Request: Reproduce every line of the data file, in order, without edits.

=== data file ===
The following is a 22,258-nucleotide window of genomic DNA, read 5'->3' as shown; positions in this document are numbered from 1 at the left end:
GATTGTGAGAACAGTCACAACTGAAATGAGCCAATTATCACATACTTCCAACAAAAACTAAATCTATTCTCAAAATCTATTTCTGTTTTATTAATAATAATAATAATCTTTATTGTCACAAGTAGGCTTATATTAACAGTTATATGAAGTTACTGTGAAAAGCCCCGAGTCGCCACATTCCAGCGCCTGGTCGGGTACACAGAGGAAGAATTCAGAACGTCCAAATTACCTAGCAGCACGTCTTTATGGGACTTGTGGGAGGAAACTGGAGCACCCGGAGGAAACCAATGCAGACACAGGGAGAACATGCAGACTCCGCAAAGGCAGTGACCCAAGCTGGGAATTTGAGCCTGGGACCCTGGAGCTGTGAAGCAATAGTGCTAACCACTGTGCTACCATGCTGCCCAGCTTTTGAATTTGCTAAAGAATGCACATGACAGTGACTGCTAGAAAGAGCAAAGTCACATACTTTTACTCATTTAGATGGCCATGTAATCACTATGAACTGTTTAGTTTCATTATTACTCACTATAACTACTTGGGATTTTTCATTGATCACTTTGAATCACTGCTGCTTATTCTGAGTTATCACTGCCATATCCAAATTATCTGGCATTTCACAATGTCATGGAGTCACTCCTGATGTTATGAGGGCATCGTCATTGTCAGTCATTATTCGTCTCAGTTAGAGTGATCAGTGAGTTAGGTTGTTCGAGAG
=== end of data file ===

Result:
The following is a 22,258-nucleotide window of genomic DNA, read 5'->3' as shown; positions in this document are numbered from 1 at the left end:
GATTGTGAGAACAGTCACAACTGAAATGAGCCAATTATCACATACTTCCAACAAAAACTAAATCTATTCTCAAAATCTATTTCTGTTTTATTAATAATAATAATAATCTTTATTGTCACAAGTAGGCTTATATTAACAGTTATATGAAGTTACTGTGAAAAGCCCCGAGTCGCCACATTCCAGCGCCTGGTCGGGTACACAGAGGAAGAATTCAGAACGTCCAAATTACCTAGCAGCACGTCTTTATGGGACTTGTGGGAGGAAACTGGAGCACCCGGAGGAAACCAATGCAGACACAGGGAGAACATGCAGACTCCGCAAAGGCAGTGACCCAAGCTGGGAATTTGAGCCTGGGACCCTGGAGCTGTGAAGCAATAGTGCTAACCACTGTGCTACCATGCTGCCCAGCTTTTGAATTTGCTAAAGAATGCACATGACAGTGACTGCTAGAAAGAGCAAAGTCACATACTTTTACTCATTTAGATGGCCATGTAATCACTATGAACTGTTTAGTTTCATTATTACTCACTATAACTACTTGGGATTTTTCATTGATCACTTTGAATCACTGCTGCTTATTCTGAGTTATCACTGCCATATCCAAATTATCTGGCATTTCACAATGTCATGGAGTCACTCCTGATGTTATGAGGGCATCGTCATTGTCAGTCATTATTCGTCTCAGTTAGAGTGATCAGTGAGTTAGGTTGTTCGAGAG